Teri Sloat: Packaging– A Story's Final And Most Important Phase?

So if you didn’t know who Stephen Sondheim was before I started blogging, you must have figured out he is somewhat of a hero to me. When I wrote my only musical, JACK AND THE BEANSTALK, (about an orphaned jazz musician named Jack, who meets the Beannick at the crossroads of life and falls into the underworld of game shows courtesy of a bean root…Root 66), Sondheim was the man I was told to study. He is not afraid of his own dark side, shameless puns, the underworld, and deep dark humor. (SWEENY TODD is my favorite, followed by INTO THE WOODS).

INTO THE WOODS is the product of re-packaging. The idea was created to be a TV special, not a play. It would have involved actors from well known comedies who run into each other in a series of evolving incidents. Stephen Sondheim and James Lapine did not really want to WRITE the special…they just wanted to sell the idea to Norman Lear. (How often have I hinted the same desire …as a person with more ideas than will-power… to an editor!) The response they got from Norman Lear was admittedly well-deserved. He explained that he wasn’t interested in buying the idea, just in reading the script. That ended the conversation about the series (sadly, I’m sure). They had a gimmick, but not a story of substance.

A couple of years later, James repackaged the idea in the form of a Grimm’s fairy tale, replaced comedy actors with fairy tale characters and the dark symbol of the woods, and Stephen wrote lyrics). They kept their gimmick, and to some degree, their template for telling it, which is often what our stories start with, and created a deeper story for theater, not for TV. They re-packaged for the most suitable venue and audience that allowed them to get back that original tingle in the throat that came with their first gimmicky idea.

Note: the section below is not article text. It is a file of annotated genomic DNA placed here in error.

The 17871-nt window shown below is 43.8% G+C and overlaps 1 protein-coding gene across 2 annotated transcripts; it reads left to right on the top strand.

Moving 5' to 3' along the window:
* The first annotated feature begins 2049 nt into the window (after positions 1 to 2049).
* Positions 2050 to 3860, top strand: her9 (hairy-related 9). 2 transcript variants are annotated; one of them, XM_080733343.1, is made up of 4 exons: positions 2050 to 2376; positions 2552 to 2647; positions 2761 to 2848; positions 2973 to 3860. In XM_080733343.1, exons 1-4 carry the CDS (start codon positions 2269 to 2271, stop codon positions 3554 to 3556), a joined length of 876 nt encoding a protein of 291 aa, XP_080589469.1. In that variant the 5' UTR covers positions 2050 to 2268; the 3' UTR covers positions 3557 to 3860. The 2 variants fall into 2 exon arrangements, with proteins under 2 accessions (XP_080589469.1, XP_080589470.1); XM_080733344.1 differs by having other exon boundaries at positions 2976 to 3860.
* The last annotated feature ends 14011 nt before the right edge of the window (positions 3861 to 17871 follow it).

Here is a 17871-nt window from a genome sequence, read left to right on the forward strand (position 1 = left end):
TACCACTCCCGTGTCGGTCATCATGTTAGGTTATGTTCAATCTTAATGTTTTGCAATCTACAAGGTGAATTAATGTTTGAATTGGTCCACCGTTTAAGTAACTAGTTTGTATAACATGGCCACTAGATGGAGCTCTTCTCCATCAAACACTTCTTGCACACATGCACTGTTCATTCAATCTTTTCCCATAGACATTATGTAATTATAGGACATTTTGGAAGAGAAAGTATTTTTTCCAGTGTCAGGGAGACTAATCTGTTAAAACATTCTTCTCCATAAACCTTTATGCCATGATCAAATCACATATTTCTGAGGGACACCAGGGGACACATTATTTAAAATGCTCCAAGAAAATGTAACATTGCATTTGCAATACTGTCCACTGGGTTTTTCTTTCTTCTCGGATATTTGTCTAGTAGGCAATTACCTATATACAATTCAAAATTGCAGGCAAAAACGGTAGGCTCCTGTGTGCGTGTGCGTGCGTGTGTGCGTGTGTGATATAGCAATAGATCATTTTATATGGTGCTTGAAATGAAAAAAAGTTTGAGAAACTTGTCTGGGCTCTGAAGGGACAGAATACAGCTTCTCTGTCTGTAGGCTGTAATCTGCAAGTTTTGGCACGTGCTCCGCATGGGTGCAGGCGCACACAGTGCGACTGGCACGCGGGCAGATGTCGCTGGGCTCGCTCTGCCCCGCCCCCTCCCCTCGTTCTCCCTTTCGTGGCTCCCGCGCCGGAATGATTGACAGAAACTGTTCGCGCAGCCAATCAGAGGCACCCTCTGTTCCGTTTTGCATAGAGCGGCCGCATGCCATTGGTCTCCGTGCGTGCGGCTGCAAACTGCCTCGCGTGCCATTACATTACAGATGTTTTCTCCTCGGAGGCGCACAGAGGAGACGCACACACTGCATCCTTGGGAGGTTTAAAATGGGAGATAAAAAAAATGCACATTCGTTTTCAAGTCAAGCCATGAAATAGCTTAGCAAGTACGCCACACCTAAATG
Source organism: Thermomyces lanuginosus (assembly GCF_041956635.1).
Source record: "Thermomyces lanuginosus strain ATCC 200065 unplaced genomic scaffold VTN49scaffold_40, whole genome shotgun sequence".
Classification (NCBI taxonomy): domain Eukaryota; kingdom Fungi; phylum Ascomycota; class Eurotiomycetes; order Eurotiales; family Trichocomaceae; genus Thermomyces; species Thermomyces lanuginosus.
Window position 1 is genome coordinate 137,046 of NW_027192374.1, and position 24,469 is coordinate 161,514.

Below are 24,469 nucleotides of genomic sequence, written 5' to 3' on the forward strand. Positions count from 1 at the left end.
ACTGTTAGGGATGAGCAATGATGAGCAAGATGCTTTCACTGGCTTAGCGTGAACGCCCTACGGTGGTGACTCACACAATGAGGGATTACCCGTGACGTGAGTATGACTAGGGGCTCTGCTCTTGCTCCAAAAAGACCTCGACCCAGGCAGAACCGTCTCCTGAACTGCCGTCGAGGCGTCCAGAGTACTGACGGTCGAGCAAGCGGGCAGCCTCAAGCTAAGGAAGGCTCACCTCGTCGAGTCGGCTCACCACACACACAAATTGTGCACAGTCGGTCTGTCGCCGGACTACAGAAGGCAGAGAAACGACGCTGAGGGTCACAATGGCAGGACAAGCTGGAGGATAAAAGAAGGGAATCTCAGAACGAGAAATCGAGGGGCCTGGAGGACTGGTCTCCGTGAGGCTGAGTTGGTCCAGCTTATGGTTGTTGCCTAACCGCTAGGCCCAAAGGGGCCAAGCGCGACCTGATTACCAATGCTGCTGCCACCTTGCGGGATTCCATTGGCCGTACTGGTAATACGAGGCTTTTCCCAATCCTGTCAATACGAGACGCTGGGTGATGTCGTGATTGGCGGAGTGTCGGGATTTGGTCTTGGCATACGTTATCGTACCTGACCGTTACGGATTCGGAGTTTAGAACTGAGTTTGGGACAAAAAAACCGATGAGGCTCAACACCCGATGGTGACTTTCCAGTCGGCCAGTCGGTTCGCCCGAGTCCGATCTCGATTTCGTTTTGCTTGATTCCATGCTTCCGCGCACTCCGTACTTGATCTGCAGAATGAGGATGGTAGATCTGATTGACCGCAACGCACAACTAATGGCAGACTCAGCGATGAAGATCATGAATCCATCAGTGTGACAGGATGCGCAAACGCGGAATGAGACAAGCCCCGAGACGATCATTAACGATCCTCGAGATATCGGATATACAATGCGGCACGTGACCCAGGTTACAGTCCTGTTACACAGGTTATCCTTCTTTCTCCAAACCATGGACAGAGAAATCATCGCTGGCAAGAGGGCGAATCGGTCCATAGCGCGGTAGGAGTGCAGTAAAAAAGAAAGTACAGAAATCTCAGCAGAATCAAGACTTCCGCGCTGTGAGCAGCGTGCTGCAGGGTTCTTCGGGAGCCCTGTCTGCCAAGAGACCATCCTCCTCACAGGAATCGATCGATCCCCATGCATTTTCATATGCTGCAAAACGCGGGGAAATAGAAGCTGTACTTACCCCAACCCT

Off and on, I consult with writers waiting to be published, and often our biggest goal is to get past the gimmick and into the story, and what the story reflects about ourselves. When writers try to force their story into the wrong package, they often leave behind much of the excitement they started with.

Years ago, I wrote a folktale about how the animals got their spots and stripes… aboriginal peoples had found pots of paint behind their village and painted themselves. Dancing around the fire faster and faster, their spots and stripes flew off onto animals that had come to watch them. I had an anecdote, not a book length story, so I put it away. Laura Godwin, a wonderful editor from Holt, told me once that nothing is wasted, but I had no idea where this idea was going to go.

Not long after I read about a young girl, Maria, who, while her father was digging for artifacts in the caves at Altamira, discovered the famous bison cave paintings on the ceiling of the cave. I wanted to write a story about her…this nine year old and her father, on an outing that changed history in the mid-1800s. There was no information, and the story was that the discovery threatened the newest publication by church scholars that the world was only a few thousand years old. Her dad died of depression, not much was mentioned about Maria, so…not enough information for historical fiction or for a non-fiction picture book. I had to dig down to the essence of my fascination… the observant child in all of us and how threatened hierarchy and scholars can be by new information. But sadly, I had no package for either story.